CONFOR West

By Dennis Aubrey, Brittany Gallagher, and Andrea Martin

Brittany Gallagher, Dennis Aubrey, and Andrea Martin in Canada for CONFOR West.

Brittany Gallagher, Dennis Aubrey, and Andrea Martin in Canada for CONFOR West.

In late April three SPP Graduate Research Assistants attended CONFOR West, an annual conference in Western Canada highlighting environmental science, forestry, and collaborative conservation. This year the SPPers, along with another Evergreen Masters of Environmental Studies student, were the only four students from the United States.

This year the conference was held in Kananaskis, Alberta, in the spectacular Canadian Rockies just southeast of Banff. The four of us chose to drive together rather than fly, both to save money and to gain a better appreciation for the landscape and culture of the region. The first night we stopped and soaked in Radium Hot Springs, near the entrance to Kootenay National Park. The next morning we drove up into the Kootenay high country, where we saw a large bull moose crossing a river, and over 50 white-tailed and mule deer browsing near the road in meadows newly emerged from the melting snowpack. After crossing a few passes and traversing northward through long valleys, we made our way up and over the continental divide, simultaneously entering Alberta and Banff National Park. It was still early in the day so before heading south to Kananaskis we turned north and drove about 75km up the famed Icefields Parkway, where we snapped pictures of hanging glaciers and frozen lakes amid towering frosted peaks.

The conference itself was set at the Canadian Rockies and Foothills Biogeoscience Institute, and consisted of two mornings of presentations followed by afternoon activities, with poster sessions and keynote speakers in the evenings. Morning-session presentations were in two formats: 5-minute lightning talks and 15-minute featured presentations. Lightning talks at CONFOR are doubly challenging, as they include self-advancing PowerPoint slides, making practice and timing essential. Some general themes that emerged from the talks given by Canadian students were related to mountain pine bark beetles, tar-sands impacts and mitigation, and involving First Nations peoples in collaborative conservation.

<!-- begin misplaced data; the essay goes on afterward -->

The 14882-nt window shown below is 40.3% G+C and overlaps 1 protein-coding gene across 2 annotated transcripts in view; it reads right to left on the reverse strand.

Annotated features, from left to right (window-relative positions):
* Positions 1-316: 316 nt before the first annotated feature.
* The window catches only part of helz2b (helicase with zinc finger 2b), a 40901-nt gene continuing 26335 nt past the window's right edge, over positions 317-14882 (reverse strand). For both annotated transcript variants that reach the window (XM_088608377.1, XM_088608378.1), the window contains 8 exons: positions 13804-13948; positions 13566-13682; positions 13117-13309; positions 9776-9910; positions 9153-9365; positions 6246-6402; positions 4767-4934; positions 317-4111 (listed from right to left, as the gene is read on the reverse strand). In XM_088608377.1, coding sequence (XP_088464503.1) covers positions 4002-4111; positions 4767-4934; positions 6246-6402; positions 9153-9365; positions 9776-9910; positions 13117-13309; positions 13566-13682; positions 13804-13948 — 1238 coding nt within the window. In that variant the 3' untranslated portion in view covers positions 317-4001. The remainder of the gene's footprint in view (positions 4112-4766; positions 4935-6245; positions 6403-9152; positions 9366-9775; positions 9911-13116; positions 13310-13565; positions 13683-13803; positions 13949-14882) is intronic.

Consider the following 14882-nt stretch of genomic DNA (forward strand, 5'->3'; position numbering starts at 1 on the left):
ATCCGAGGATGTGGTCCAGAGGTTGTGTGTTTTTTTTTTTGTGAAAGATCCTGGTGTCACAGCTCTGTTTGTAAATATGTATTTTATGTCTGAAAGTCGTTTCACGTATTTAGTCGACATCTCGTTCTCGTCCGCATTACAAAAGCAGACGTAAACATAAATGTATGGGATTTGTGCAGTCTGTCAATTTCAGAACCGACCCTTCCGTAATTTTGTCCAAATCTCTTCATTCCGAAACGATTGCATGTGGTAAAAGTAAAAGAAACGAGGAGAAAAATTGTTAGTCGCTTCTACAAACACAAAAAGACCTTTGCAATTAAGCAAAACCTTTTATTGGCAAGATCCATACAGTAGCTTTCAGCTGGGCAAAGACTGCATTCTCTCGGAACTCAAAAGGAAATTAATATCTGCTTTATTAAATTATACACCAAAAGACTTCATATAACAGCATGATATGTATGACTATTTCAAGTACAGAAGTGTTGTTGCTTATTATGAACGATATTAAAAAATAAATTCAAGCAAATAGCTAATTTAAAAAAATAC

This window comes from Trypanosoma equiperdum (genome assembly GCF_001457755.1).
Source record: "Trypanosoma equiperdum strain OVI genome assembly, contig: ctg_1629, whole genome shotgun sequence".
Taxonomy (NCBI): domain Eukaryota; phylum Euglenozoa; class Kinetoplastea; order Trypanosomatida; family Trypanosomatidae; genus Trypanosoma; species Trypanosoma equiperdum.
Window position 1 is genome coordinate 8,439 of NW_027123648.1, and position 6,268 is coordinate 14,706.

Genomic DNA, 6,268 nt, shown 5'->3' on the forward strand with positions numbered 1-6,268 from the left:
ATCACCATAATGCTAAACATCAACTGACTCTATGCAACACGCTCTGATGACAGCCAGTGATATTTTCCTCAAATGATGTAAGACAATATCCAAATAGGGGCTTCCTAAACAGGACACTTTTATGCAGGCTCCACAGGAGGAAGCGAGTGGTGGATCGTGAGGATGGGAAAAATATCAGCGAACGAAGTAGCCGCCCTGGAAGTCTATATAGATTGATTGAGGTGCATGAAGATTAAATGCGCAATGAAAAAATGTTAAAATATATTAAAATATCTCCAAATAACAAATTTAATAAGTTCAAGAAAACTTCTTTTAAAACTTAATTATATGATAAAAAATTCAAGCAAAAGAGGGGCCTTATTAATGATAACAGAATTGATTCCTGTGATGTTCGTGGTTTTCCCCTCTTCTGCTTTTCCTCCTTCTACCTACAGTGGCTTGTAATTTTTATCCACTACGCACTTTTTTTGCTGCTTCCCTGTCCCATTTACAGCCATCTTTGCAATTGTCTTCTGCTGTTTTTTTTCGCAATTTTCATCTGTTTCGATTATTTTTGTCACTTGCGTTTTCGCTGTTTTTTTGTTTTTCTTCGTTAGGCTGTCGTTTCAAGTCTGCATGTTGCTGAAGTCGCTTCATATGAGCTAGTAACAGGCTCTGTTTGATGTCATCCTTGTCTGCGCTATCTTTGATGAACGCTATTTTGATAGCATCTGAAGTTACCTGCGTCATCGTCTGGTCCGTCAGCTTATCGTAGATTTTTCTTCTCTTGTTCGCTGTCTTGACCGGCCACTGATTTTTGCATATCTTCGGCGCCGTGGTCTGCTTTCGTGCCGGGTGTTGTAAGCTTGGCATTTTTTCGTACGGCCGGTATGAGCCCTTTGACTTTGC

All three SPP graduate students gave presentations on our thesis work. Both Brittany and Andrea took the challenge and gave well-received lightning talks. Brittany presented on her work with the Sustainability in Prisons Project evaluating the effectiveness of environmental, educational, and sustainability programs in Washington state prisons. Andrea talked about evaluating the effectiveness of youth conservation corps leadership programs. Dennis gave a 15-minute presentation which included an overview of the Sustainability in Prisons Project, and a brief discussion of his research with incarcerated women exploring Taylor’s checkerspot butterflies’ use of golden paintbrush. At the end of the conference, Dennis’ presentation was voted best 15-minute presentation and mentioned as a close second for most creative presentation overall.

Another unique aspect of CONFOR West is that it is planned and attended solely by graduate students. This tends to give it a more casual and festive atmosphere than other scientific conferences. Groups went snowshoeing and hiking in the mountains, and informal discussion groups formed in the common area and dining hall. Overall, the trip was a rewarding and educational experience. Many fellow attendees commented enthusiastically on the novelty of SPP, and some expressed interest in the idea of bringing SPP to Canadian correctional institutions. Some of the relationships and perspectives we gained will undoubtedly serve us in the future, allowing us to more effectively collaborate with our colleagues across the border.

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